These are a few of my favorite things…

I learned to make this version of tomato risotto as a young aspiring cook in Boston. I’ve spoken about La Morra restaurant before, but I can never say enough how lucky I was to work for the incredibly talented Josh Ziskin. Every time I cook risotto I think back to the lessons learned in that tiny kitchen where we cooked with simple, straight-forward ingredients according to time-honored techniques. Without Josh, his original sous chef Alex “the Professor” Feldman, and a line up of extremely talented cooks I certainly wouldn’t be the chef (or should I just say blogger at this point?) I am today.

The wife and I were happy to be invited to a friend’s flat where I gladly took over their kitchen for a night. The request for the night, from the lovely Tamsyn Curtis, was for risotto and scallops, so I happily obliged and put together this little dish. I know many people who would balk at the suggestion of combining seafood with any type of cheese, but I promise you that this combination works splendidly. If you’ve got a problem with it, feel free to serve this delicious and summery risotto on its own.

There are four components to this dish: Tomato risotto, pan-seared scallops, crispy rendered pancetta and a lightly dressed peppery mix of field greens. I’ll go through each component individually, but if you have any questions on technique or ingredients feel free to ask me in the comments section. If you love risotto and want some other ideas check out Atlantic Cod with Spring Pea and Fava Risotto as well as Black Garlic and Porcini Risotto with Poached Quail Eggs.


Tomato Risotto: Dehydrated tomatoes*, tomato paste (tomato puree- UK),  fresh cherry tomato mix- quartered (red, yellow, orange), fresh basil, fresh rosemary, butter, olive oil, white wine, Parmigiano Reggiano, Arborio Rice (about 1/2 cup dry per person), one yellow onion (diced), homemade vegetable or chicken stock**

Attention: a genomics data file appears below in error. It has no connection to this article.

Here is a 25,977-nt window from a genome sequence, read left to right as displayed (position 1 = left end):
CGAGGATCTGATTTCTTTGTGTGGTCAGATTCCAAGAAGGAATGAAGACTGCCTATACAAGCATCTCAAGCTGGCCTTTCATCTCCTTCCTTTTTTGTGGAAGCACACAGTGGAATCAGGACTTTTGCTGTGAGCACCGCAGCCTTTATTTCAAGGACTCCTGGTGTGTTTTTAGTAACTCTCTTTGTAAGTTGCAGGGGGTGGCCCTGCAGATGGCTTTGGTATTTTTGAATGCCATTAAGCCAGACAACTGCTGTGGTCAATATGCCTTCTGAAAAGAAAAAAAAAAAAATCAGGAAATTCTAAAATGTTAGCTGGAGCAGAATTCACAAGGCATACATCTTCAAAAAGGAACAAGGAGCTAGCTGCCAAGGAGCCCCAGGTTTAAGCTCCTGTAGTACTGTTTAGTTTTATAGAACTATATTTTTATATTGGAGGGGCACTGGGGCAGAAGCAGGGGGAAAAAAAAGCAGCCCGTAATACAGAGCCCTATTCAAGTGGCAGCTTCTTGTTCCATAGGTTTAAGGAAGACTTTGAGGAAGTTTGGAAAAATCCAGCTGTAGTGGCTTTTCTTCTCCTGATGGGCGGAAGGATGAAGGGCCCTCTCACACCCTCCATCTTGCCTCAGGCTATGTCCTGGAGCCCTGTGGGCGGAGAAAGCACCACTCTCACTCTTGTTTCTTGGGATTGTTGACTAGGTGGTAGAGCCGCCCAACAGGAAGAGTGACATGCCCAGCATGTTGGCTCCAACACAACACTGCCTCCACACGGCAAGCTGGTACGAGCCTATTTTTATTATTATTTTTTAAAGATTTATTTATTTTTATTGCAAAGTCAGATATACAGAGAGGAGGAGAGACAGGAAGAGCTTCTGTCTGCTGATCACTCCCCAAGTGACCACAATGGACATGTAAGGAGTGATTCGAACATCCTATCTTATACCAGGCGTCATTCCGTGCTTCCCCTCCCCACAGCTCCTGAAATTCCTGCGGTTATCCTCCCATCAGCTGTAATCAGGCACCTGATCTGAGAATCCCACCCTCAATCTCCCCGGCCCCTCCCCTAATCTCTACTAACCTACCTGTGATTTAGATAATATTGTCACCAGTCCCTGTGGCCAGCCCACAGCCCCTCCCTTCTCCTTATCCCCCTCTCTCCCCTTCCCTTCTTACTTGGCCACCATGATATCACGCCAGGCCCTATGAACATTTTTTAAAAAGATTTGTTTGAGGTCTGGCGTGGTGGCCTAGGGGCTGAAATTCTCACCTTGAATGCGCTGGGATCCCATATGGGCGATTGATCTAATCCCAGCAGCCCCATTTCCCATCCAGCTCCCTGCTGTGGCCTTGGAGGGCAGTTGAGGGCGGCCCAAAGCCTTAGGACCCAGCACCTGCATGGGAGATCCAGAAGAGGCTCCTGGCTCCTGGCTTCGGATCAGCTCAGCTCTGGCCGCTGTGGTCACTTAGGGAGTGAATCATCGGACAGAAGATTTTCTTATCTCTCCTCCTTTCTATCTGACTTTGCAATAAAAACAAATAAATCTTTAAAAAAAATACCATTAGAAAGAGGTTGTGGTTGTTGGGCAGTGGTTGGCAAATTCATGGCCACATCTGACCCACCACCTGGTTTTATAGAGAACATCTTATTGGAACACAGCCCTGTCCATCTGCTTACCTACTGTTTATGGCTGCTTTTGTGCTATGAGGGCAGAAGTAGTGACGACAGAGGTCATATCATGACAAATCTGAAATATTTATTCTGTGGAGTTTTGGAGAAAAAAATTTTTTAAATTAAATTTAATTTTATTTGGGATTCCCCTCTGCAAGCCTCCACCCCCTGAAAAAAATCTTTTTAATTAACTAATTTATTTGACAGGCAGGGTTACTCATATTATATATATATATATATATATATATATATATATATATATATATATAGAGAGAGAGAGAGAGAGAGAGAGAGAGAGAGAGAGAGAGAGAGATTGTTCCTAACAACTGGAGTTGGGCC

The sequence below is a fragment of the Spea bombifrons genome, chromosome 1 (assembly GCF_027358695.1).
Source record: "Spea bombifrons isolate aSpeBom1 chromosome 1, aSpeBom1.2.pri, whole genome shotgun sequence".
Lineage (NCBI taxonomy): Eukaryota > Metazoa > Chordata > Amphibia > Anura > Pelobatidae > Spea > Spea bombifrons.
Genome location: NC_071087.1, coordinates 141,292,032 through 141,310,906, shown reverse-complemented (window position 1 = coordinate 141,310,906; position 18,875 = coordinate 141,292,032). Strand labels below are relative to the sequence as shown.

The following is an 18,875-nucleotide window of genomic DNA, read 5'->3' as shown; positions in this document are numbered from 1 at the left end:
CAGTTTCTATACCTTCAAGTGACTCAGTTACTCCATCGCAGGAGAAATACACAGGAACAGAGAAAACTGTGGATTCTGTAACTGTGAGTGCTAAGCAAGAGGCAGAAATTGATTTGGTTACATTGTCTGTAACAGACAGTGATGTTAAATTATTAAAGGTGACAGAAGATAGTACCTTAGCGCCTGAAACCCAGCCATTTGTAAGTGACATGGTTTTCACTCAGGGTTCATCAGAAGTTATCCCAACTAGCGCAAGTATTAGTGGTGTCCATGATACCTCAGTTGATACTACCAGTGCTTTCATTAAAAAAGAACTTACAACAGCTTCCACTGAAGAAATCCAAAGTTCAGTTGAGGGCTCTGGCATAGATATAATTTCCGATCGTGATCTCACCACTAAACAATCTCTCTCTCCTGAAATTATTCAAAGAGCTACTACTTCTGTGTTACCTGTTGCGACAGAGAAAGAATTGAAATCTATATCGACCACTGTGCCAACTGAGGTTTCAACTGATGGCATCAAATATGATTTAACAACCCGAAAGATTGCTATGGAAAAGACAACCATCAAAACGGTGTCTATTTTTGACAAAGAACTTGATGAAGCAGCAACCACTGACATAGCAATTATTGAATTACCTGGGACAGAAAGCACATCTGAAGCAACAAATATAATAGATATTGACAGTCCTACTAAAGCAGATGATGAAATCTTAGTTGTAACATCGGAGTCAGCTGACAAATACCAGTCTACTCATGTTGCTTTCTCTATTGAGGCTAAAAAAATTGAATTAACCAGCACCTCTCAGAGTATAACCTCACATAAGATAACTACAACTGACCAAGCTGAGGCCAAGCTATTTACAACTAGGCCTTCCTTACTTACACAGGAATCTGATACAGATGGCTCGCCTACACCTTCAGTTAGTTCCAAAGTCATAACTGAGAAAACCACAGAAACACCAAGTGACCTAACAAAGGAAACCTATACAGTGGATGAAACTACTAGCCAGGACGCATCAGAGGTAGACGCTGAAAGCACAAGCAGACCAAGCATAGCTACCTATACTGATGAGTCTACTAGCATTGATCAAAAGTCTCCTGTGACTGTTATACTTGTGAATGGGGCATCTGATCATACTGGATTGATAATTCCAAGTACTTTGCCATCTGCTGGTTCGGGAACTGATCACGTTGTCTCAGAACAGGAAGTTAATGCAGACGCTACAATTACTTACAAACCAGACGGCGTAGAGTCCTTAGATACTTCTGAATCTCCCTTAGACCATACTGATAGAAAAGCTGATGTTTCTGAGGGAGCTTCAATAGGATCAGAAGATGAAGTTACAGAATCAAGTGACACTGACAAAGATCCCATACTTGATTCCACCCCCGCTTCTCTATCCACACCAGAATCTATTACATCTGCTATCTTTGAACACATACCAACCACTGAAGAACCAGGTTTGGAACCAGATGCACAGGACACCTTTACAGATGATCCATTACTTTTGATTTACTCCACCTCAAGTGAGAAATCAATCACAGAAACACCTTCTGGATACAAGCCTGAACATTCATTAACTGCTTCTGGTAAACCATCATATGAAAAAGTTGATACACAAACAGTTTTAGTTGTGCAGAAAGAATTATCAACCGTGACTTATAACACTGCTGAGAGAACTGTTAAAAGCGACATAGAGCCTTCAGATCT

*Halve one pint of cherry tomatoes and place on a baking sheet, cut-side up. Sprinkle with coarse sea salt and place in a convection oven at around 250° F (125° C). Prop the door open with a wooden spoon to allow the moisture to evaporate and leave the oven. WARNING: Your kitchen will smell unbearably good for a few hours while they cook. Remove when the tomatoes are completely dry.

**Use homemade stock as store-bought is usually super salty and doesn’t reduce well. I had some veggie stock in my freezer. For a quick and easy solution simmer carrots, celery, onion and rosemary in a pot with black peppercorns, bay leaves and a small amount of salt. It only needs about twenty minutes on the stove before adding to the risotto. If you are using stock that’s been refrigerated, warm it up on the stove and add some rosemary for extra flavor before using.

Pan-Seared Scallops: Dry sea scallops 4-6 per person depending on size, vegetable oil, salt, pepper, fresh lemon (to be used for field greens as well)

Rendered Pancetta: About 1/4 cup diced, uncooked pancetta per person

Field Greens: This dish works best with some nice peppery greens; if you can’t find a good mix of wild greens, you can substitute arugula (rocket), watercress, purslane, mustard greens or a mix of vibrant greens.


As always, make sure to read through the instructions before starting and be sure to taste as you go along. Use your instinct and sense of taste to adjust the seasoning as you go. There’s no exact science to it, but you can’t learn unless you try.

Tomato Risotto: 

This risotto is excellent on it’s own as well, either as a starter or as a main course. It has a really bold tomato flavor thanks to the three types of tomatoes used (dehydrated, tomato paste and fresh cherry tomatoes) which are all wonderfully accentuated by the fresh basil, rosemary and Parmigiano.